"Luce Irigaray: A Biography," by Bridget Holland
[Copyright 1998 Bridget Holland.]
Luce Irigaray was born in Belguim in the 1930s. She received a Master's Degree from the University of Louvain in 1955. She taught high school in Brussells from 1956-1959. Irigaray moved to France in the early 1960s. In 1961 she received a Master's Degree in psychology from the University of Paris. In 1962 she received a Diploma in Psychopathology. From 1962-1964 she worked for the Fondation Nationale de la Recherche Scientifique in Belgium. After this she began work as a research assistant at the Centre National de la Recherche Scientifique in Paris where she is currently Director of Research.
In the 1960s Irigaray participated in Jacques Lacan's psychoanalytic seminars. She trained as and became an analyst. In 1968 she received a Doctorate in Linguistics. From 1970-1974 she taught at the University of Vincennes. At this time Irigaray was a member of the EFP (Ecole Freudienne de Paris), a school directed by Lacan. In 1969 she analysed Antionette Fouque, a feminist leader of the time (MLF).
Irigaray's second Doctorate thesis, "Speculum of the Other Woman," was closely followed by the cessation of her employment at the University of Vincennes. This damage to her career was cruelly ironic -- the phallocentric economy she condemned for excluding women swiftly silenced her. This illustrated her main point -- the machinery of phallocentrism can't accept sexual difference and the existence of a different female subjectivity.
Irigaray was able to find an audience in feminist circles. The Women's Movement (MLF) in Paris is very factional, but since 1970 Irigaray has refused to belong to any one group. She was involved in demonstrations for contraception and abortion rights. She was invited to give seminars and speak at conferences throughout Europe. Dozens of these lectures have been published. In the second semester of 1982, Irigaray held the chair in Philosophy at the Erasmus University in Rotterdam. Research here resulted in the publication of An Ethics of Sexual Difference, establishing Irigaray as a major Continental philosopher.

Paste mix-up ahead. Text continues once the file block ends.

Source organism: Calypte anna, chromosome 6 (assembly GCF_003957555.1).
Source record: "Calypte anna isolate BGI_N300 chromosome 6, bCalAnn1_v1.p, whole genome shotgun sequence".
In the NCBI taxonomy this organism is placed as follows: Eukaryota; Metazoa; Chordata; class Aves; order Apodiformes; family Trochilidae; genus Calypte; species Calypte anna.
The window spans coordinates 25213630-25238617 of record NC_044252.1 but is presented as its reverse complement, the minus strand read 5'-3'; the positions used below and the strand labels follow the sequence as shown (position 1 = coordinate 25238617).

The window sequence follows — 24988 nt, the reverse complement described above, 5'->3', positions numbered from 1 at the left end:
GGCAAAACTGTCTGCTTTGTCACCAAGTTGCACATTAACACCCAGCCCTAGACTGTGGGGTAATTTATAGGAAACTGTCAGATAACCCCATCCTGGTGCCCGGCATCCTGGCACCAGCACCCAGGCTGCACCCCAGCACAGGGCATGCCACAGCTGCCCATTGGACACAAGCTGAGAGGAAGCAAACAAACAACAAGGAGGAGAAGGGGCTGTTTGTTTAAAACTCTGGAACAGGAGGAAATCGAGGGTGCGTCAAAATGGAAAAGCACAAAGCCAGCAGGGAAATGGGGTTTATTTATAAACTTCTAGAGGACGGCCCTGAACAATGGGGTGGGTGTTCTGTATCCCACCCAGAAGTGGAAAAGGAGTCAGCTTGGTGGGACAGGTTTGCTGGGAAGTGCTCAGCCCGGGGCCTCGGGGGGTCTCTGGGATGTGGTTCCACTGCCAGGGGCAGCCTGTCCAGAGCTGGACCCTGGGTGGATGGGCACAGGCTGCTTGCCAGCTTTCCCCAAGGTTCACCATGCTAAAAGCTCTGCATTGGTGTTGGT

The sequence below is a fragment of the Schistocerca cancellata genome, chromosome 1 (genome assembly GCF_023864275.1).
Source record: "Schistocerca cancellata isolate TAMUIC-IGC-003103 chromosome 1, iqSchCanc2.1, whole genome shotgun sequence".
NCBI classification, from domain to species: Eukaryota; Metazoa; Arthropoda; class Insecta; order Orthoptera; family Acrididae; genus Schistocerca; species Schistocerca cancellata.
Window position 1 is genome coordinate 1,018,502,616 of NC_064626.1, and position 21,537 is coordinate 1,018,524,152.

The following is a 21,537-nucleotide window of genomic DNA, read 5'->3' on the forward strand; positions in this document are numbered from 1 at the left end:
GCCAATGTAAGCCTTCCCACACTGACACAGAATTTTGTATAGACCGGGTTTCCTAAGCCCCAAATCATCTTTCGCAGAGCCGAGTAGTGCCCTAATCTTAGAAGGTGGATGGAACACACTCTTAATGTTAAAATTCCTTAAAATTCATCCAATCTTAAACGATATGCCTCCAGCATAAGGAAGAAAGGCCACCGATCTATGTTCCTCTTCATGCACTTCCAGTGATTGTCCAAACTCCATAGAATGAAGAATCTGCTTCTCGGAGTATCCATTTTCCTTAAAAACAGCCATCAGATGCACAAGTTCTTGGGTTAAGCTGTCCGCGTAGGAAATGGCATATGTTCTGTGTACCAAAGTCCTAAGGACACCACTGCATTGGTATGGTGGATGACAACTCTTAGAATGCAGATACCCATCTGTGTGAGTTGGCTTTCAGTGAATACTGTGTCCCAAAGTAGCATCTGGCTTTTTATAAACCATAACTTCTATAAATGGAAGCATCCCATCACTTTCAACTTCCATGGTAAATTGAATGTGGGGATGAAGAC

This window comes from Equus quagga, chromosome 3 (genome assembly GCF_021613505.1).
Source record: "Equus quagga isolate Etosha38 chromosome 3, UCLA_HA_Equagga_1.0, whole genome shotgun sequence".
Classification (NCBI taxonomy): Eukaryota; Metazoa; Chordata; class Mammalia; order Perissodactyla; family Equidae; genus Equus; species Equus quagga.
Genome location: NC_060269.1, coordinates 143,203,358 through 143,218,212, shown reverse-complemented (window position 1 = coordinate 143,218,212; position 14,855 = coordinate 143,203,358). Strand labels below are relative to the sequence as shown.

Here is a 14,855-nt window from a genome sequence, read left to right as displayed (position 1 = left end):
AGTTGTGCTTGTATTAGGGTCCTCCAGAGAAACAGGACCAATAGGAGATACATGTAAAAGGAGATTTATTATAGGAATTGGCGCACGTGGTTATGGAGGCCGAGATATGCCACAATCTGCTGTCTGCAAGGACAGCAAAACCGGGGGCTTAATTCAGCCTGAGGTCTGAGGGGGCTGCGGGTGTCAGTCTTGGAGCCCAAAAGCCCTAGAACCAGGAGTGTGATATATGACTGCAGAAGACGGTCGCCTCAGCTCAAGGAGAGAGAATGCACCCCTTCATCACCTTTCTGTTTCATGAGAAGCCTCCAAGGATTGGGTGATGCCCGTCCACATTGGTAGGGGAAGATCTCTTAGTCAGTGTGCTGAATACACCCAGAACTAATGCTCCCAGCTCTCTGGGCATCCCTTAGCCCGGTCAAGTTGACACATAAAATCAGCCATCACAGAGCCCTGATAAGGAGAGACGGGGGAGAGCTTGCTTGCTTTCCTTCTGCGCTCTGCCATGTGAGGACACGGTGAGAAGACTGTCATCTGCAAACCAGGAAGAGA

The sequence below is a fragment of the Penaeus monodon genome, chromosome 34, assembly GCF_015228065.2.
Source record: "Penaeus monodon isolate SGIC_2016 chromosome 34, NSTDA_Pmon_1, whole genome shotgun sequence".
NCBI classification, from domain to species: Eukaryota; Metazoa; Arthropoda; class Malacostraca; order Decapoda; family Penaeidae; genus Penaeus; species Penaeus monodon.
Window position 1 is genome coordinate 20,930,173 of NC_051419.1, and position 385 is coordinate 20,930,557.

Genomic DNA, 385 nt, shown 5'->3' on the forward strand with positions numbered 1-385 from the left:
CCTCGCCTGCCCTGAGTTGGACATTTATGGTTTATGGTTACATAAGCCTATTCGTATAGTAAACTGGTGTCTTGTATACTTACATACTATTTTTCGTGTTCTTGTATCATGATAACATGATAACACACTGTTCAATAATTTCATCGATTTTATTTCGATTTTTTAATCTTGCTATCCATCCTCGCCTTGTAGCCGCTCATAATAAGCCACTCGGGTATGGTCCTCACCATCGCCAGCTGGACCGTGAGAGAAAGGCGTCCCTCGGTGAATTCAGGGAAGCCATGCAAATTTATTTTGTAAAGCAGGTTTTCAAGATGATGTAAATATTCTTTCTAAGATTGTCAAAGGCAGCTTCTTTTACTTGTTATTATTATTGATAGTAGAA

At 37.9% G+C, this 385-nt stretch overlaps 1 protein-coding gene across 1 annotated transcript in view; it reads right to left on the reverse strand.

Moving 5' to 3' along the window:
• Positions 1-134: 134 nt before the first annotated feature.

Irigaray's work has influenced the feminist movement in France and Italy for several decades. Since the 1980s she has spoken in support of the Italian Communist Movement, touring and lecturing in Italy. Irigaray has conducted research over the last decade at the Centre National de Recherche Scientifique in Paris on the difference bewteen the language of women and the language of men. This research takes place with speakers of many different languages and is discussed in her recent writings. In 1986 she transferred from the Psychology Commission to the Philosophy Commission as the latter is her preferred discipline.
Early receptions of Irigaray in the English-speaking world often mistakenly labeled her an 'essentialist.' this view is now generally considered false, as a better understanding of the complex linguistic, philosophical and psychoanalytic precepts Irigaray writes from is gained.
[Note: This information was contributed by Judith Poxon.]
I Love To You: Sketch of a Possible Felicity in History. Trans. Alison Martin. New York: Routledge, 1996.
Thinking the Difference: For a Peaceful Revolution. Trans. Karin Montin. New York: Routledge, 1994.
An Ethics of Sexual Difference. Trans. Carolyn Burke and Gillian C. Gill. Ithaca: Cornell Univ. Press, 1993.
Je, Tu, Nous: Toward a Culture of Difference. Trans. Alison Martin. New York: Routledge, 1993.
Sexes and Genealogies. Trans. Gillian C. Gill. Ithaca: Cornell Unviersity Press, 1993.